American Heritage® Dictionary of the English Language, Fourth Edition
- adj. Devoted to the pursuit of sensual pleasure, especially to the enjoyment of good food and comfort.
- adj. Suited to the tastes of an epicure: an epicurean repast.
- adj. Of or relating to Epicurus or Epicureanism.
- n. A devotee to sensuous and luxurious living; an epicure.
- n. A follower of Epicurus.
Century Dictionary and Cyclopedia
- Of, pertaining to, or founded by Epicurus, the Greek philosopher; relating to the doctrines of Epicurus.
- [cap. or lowercase] Devoted to the pursuit of pleasure as the chief good.
- [lowercase] Given to luxury or indulgence in sensual pleasures; of luxurious tastes or habits, especially in eating and drinking; fond of good living.
- [lowercase] Contributing to the pleasures of the table; fit for an epicure.
- n. A follower of Epicurus, the great sensualistic philosopher of antiquity (341-270 b. c.), who founded a school at Athens about 307 b. c. He held, like Bentham, that pleasure is the only possible end of rational action, and that the ultimate pleasure is freedom from disturbance. In logic the Epicureans are distinguished from all the other ancient schools, not only in maintaining an experiential theory of cognition and the validity of inductive reasoning, but also in denying the value of definitions, syllogism, and the other apparatus of the a priori method. Like J. S. Mill, they based induction upon the uniformity of nature. Epicurus was very strenuous in the advocacy of natural causes for all phenomena, and in resisting hypotheses of the interference of supernatural beings in nature. He adopted the atomistic theory of Democritus, while bringing into it the doctrine of chance, which is the very life of that theory. His views were thus more like those of a modern scientist than were those of any other philosopher of antiquity. Owing, however, to the natural repugnance to doctrines seeming to lower the nature of man, Epicurus and his school have been much hated and abused; so that an Epicurean has come to mean also a mere votary of pleasure. See 2.
- n. [cap. or lowercase] A votary of pleasure, or one who pursues the pleasures of sense as the chief good; one who is fond of good living; a person of luxurious tastes, especially in eating and drinking; a gourmet; an epicure.
- adj. pursuing pleasure, especially in reference to food or comfort
- adj. devoted to luxurious living
- n. one who is devoted to pleasure
GNU Webster's 1913
- adj. Pertaining to Epicurus, or following his philosophy.
- adj. Given to luxury; adapted to luxurious tastes; luxurious; pertaining to good eating.
- n. A follower or Epicurus.
- n. One given to epicurean indulgence.
- adj. of Epicurus or epicureanism
- adj. devoted to pleasure
- n. a person devoted to refined sensuous enjoyment (especially good food and drink)
- adj. displaying luxury and furnishing gratification to the senses
- From Epicurean ("follower of Epicureanism"). (Wiktionary)
- Middle English Epicurien, from Epicure; see epicure. (American Heritage® Dictionary of the English Language, Fourth Edition)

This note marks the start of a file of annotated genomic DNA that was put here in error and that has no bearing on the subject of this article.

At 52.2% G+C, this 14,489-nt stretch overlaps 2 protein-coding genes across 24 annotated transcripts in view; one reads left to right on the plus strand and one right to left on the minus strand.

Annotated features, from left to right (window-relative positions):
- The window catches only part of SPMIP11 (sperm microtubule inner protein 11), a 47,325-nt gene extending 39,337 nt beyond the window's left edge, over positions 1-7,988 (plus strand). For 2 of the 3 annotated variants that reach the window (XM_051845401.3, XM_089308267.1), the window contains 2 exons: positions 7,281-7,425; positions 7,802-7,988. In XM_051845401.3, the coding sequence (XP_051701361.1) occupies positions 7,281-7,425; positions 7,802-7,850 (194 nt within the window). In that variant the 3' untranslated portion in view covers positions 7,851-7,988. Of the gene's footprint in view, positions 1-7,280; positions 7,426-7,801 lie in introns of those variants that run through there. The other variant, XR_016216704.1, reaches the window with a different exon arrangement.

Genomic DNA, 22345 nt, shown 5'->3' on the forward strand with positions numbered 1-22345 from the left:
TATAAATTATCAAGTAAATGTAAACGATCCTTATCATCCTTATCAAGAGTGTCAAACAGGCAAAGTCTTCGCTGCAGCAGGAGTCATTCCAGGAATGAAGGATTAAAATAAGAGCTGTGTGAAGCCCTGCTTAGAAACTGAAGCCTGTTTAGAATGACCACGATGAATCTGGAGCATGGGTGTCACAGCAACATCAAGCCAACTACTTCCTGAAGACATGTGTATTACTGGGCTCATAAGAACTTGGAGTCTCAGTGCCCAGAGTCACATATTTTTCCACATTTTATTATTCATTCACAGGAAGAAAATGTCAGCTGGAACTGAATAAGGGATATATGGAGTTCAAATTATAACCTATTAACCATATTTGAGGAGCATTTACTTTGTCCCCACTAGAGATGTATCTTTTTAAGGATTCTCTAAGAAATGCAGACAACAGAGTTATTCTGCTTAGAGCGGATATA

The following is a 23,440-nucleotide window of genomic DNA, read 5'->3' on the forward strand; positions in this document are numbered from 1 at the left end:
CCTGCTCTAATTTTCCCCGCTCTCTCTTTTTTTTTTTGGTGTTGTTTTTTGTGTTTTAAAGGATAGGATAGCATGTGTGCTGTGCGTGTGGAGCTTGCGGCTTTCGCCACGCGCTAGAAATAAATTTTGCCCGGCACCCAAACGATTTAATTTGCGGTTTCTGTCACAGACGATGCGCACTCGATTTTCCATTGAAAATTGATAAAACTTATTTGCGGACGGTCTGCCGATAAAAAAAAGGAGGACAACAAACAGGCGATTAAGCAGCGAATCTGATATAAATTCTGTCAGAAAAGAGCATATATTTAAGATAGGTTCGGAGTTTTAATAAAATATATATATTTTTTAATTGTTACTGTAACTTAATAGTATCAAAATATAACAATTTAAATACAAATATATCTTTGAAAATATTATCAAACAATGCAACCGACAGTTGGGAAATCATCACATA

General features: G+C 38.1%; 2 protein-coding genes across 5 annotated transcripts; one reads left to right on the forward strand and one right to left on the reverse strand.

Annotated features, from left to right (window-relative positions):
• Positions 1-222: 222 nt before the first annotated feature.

“Lord A---- has tasted all the _nouveaux plats à la mode_, for at Paris new dishes are as frequently invented as new bonnets or caps; and the proficiency in the culinary art which he has acquired will render him an oracle at his clubs, until the more recent arrival of some other epicurean from the French capital deposes his brief sovereignty.”
“Certainly that remarkable man was an "epicurean" -- but one, to quote Meredith, "whom Epicurus would have scourged out of his garden"; and the statement made by the critic in question that _The Renaissance_ is the book referred to in _The”
“With that shadow of the epicurean which is apt to be found upon all civilised hearts, she felt that it did her good to realise how nice he was, just as a fresh flower or a strong wind would have done her good.”
“Although the term "epicurean" has come to describe a person devoted to the pursuit of sensual pleasure, Epicurus was wise and moderate and condemned man's destructive passion for political climbing.”
“Among them, too, I found a great deal of superstition mixed with the Christian truths; but the difference was that the superstitions of the believers of our circle were quite unnecessary to them and were not in conformity with their lives, being merely a kind of epicurean diversion; but the superstitions of the believers among the labouring masses conformed so with their lives that it was impossible to imagine them to oneself without those superstitions, which were a necessary condition of their life. the whole life of believers in our circle was a contradiction of their faith, but the whole life of the working-folk believers was a confirmation of the meaning of life which their faith gave them.”
“He had, when young for English public life, attained to high office; but -- partly from a great distaste to the drudgery of administration; partly from a pride of temperament, which unfitted him for the subordination that a Cabinet owes to its chief; partly, also, from a not uncommon kind of epicurean philosophy, at once joyous and cynical, which sought the pleasures of life and held very cheap its honours -- he had obstinately declined to re-enter office, and only spoke on rare occasions.”
“Miss or Mrs.) is being remarkably patient with his five-thumbed student, as yet again, I produce something that more resembles a slug dozing on a rice mattress, than the kind of epicurean masterpiece customers -- and celebrities -- pay top dollar for.”
“Yes, this is the new face of chain restaurants: individual concepts, adapted to specific locales and audiences, with none of the anonymous mediocrity that made "chain" a dirty word in epicurean circles.”
“Walking past a traiteur caterer I couldn't miss the beautifully displayed epicurean delights.”
“The world-renowned cuisine is an epicurean couple's dream.”
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